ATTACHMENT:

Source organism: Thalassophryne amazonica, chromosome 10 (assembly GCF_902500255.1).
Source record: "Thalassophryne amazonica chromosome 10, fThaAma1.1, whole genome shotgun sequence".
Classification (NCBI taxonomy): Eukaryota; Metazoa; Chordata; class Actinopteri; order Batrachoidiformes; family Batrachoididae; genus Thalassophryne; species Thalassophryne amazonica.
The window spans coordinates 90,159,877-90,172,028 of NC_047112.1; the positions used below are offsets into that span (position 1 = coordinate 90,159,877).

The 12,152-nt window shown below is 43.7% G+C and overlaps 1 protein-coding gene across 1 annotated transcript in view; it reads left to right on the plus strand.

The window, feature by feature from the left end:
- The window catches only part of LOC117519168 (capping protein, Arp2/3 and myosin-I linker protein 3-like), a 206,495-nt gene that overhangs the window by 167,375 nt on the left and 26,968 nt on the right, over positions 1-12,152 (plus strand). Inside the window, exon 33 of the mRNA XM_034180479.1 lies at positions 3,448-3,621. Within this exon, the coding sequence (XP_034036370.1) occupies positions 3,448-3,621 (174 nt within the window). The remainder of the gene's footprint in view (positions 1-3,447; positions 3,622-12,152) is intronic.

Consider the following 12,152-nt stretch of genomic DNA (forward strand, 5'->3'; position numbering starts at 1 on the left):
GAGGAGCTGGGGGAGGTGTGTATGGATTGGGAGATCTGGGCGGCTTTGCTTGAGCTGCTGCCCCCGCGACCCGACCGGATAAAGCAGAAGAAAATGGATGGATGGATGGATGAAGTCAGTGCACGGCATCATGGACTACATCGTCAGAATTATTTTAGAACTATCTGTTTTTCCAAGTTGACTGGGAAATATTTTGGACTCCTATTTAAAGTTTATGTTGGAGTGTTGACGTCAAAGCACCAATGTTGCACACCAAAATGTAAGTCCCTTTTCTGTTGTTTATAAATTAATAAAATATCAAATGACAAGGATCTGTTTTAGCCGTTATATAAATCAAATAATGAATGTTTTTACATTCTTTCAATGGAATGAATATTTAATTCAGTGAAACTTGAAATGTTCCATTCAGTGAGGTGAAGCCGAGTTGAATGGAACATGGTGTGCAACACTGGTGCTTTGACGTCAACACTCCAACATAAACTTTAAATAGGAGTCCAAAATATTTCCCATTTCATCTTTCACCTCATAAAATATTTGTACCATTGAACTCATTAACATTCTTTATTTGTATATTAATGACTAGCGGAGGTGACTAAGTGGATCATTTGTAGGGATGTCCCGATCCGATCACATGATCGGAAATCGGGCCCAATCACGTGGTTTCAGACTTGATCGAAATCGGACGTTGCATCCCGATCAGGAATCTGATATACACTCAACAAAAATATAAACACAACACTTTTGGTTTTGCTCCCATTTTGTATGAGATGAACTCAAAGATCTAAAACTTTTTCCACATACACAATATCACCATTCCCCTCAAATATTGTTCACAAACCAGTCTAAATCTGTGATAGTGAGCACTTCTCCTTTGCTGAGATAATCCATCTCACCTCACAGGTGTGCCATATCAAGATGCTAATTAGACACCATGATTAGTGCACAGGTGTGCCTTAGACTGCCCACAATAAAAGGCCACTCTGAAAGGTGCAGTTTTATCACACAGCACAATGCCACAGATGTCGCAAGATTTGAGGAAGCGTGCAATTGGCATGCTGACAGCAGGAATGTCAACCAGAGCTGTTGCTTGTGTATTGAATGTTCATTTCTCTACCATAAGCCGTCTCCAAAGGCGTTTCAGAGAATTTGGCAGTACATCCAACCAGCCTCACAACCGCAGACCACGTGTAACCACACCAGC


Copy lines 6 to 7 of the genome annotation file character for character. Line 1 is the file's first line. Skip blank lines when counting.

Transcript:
The window, feature by feature from the left end:
- The window catches only part of LOC117519168 (capping protein, Arp2/3 and myosin-I linker protein 3-like), a 206,495-nt gene that overhangs the window by 167,375 nt on the left and 26,968 nt on the right, over positions 1-12,152 (plus strand). Inside the window, exon 33 of the mRNA XM_034180479.1 lies at positions 3,448-3,621. Within this exon, the coding sequence (XP_034036370.1) occupies positions 3,448-3,621 (174 nt within the window). The remainder of the gene's footprint in view (positions 1-3,447; positions 3,622-12,152) is intronic.